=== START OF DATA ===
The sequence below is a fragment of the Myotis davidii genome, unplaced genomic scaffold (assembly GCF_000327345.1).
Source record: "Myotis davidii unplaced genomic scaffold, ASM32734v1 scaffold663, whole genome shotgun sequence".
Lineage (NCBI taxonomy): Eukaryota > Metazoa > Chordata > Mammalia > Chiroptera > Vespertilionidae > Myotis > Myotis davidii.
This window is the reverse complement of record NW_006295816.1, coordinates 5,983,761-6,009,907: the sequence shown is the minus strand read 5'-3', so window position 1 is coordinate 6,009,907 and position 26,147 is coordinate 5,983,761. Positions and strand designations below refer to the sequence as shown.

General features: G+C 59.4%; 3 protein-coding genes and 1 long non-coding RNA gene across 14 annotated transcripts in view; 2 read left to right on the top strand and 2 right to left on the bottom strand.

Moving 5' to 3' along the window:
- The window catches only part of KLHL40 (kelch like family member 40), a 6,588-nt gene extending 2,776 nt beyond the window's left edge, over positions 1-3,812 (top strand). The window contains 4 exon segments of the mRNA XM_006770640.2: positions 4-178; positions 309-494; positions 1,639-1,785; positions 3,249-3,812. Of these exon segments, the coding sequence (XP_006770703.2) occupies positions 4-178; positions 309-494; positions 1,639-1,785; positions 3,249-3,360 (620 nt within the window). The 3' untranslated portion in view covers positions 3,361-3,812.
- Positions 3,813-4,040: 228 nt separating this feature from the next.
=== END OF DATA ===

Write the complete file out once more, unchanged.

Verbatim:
The sequence below is a fragment of the Myotis davidii genome, unplaced genomic scaffold (assembly GCF_000327345.1).
Source record: "Myotis davidii unplaced genomic scaffold, ASM32734v1 scaffold663, whole genome shotgun sequence".
Lineage (NCBI taxonomy): Eukaryota > Metazoa > Chordata > Mammalia > Chiroptera > Vespertilionidae > Myotis > Myotis davidii.
This window is the reverse complement of record NW_006295816.1, coordinates 5,983,761-6,009,907: the sequence shown is the minus strand read 5'-3', so window position 1 is coordinate 6,009,907 and position 26,147 is coordinate 5,983,761. Positions and strand designations below refer to the sequence as shown.

General features: G+C 59.4%; 3 protein-coding genes and 1 long non-coding RNA gene across 14 annotated transcripts in view; 2 read left to right on the top strand and 2 right to left on the bottom strand.

Moving 5' to 3' along the window:
- The window catches only part of KLHL40 (kelch like family member 40), a 6,588-nt gene extending 2,776 nt beyond the window's left edge, over positions 1-3,812 (top strand). The window contains 4 exon segments of the mRNA XM_006770640.2: positions 4-178; positions 309-494; positions 1,639-1,785; positions 3,249-3,812. Of these exon segments, the coding sequence (XP_006770703.2) occupies positions 4-178; positions 309-494; positions 1,639-1,785; positions 3,249-3,360 (620 nt within the window). The 3' untranslated portion in view covers positions 3,361-3,812.
- Positions 3,813-4,040: 228 nt separating this feature from the next.